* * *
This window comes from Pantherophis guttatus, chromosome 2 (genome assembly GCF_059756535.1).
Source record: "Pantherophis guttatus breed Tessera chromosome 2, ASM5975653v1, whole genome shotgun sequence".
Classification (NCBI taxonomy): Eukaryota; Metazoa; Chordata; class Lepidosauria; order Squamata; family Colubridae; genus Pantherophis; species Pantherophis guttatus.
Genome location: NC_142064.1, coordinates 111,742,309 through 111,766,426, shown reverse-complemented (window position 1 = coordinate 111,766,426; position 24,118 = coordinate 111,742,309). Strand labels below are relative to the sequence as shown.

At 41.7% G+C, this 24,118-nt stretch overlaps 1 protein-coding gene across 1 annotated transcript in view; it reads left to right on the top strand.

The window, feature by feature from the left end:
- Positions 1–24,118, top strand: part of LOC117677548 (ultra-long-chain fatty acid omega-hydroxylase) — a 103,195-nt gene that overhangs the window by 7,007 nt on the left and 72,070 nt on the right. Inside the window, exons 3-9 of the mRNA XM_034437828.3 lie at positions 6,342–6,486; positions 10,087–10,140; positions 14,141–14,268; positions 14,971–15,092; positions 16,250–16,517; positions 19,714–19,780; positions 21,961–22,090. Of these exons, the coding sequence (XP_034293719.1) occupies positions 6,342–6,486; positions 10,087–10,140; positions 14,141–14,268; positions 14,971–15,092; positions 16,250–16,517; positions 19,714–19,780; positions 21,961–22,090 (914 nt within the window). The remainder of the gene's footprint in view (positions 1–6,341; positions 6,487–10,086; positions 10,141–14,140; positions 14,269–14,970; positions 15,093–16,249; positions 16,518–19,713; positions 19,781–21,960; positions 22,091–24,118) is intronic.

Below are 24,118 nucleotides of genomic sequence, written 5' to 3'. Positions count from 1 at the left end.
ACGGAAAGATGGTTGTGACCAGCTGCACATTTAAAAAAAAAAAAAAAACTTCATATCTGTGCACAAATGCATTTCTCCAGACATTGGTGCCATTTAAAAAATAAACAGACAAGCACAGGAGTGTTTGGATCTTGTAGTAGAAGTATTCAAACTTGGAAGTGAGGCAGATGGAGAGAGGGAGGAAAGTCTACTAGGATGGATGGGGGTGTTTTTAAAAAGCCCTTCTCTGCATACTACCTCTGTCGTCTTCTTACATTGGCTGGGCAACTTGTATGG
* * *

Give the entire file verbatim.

This window comes from Pantherophis guttatus, chromosome 2 (genome assembly GCF_059756535.1).
Source record: "Pantherophis guttatus breed Tessera chromosome 2, ASM5975653v1, whole genome shotgun sequence".
Classification (NCBI taxonomy): Eukaryota; Metazoa; Chordata; class Lepidosauria; order Squamata; family Colubridae; genus Pantherophis; species Pantherophis guttatus.
Genome location: NC_142064.1, coordinates 111,742,309 through 111,766,426, shown reverse-complemented (window position 1 = coordinate 111,766,426; position 24,118 = coordinate 111,742,309). Strand labels below are relative to the sequence as shown.

At 41.7% G+C, this 24,118-nt stretch overlaps 1 protein-coding gene across 1 annotated transcript in view; it reads left to right on the top strand.

The window, feature by feature from the left end:
- Positions 1–24,118, top strand: part of LOC117677548 (ultra-long-chain fatty acid omega-hydroxylase) — a 103,195-nt gene that overhangs the window by 7,007 nt on the left and 72,070 nt on the right. Inside the window, exons 3-9 of the mRNA XM_034437828.3 lie at positions 6,342–6,486; positions 10,087–10,140; positions 14,141–14,268; positions 14,971–15,092; positions 16,250–16,517; positions 19,714–19,780; positions 21,961–22,090. Of these exons, the coding sequence (XP_034293719.1) occupies positions 6,342–6,486; positions 10,087–10,140; positions 14,141–14,268; positions 14,971–15,092; positions 16,250–16,517; positions 19,714–19,780; positions 21,961–22,090 (914 nt within the window). The remainder of the gene's footprint in view (positions 1–6,341; positions 6,487–10,086; positions 10,141–14,140; positions 14,269–14,970; positions 15,093–16,249; positions 16,518–19,713; positions 19,781–21,960; positions 22,091–24,118) is intronic.

Below are 24,118 nucleotides of genomic sequence, written 5' to 3'. Positions count from 1 at the left end.
ACGGAAAGATGGTTGTGACCAGCTGCACATTTAAAAAAAAAAAAAAAACTTCATATCTGTGCACAAATGCATTTCTCCAGACATTGGTGCCATTTAAAAAATAAACAGACAAGCACAGGAGTGTTTGGATCTTGTAGTAGAAGTATTCAAACTTGGAAGTGAGGCAGATGGAGAGAGGGAGGAAAGTCTACTAGGATGGATGGGGGTGTTTTTAAAAAGCCCTTCTCTGCATACTACCTCTGTCGTCTTCTTACATTGGCTGGGCAACTTGTATGG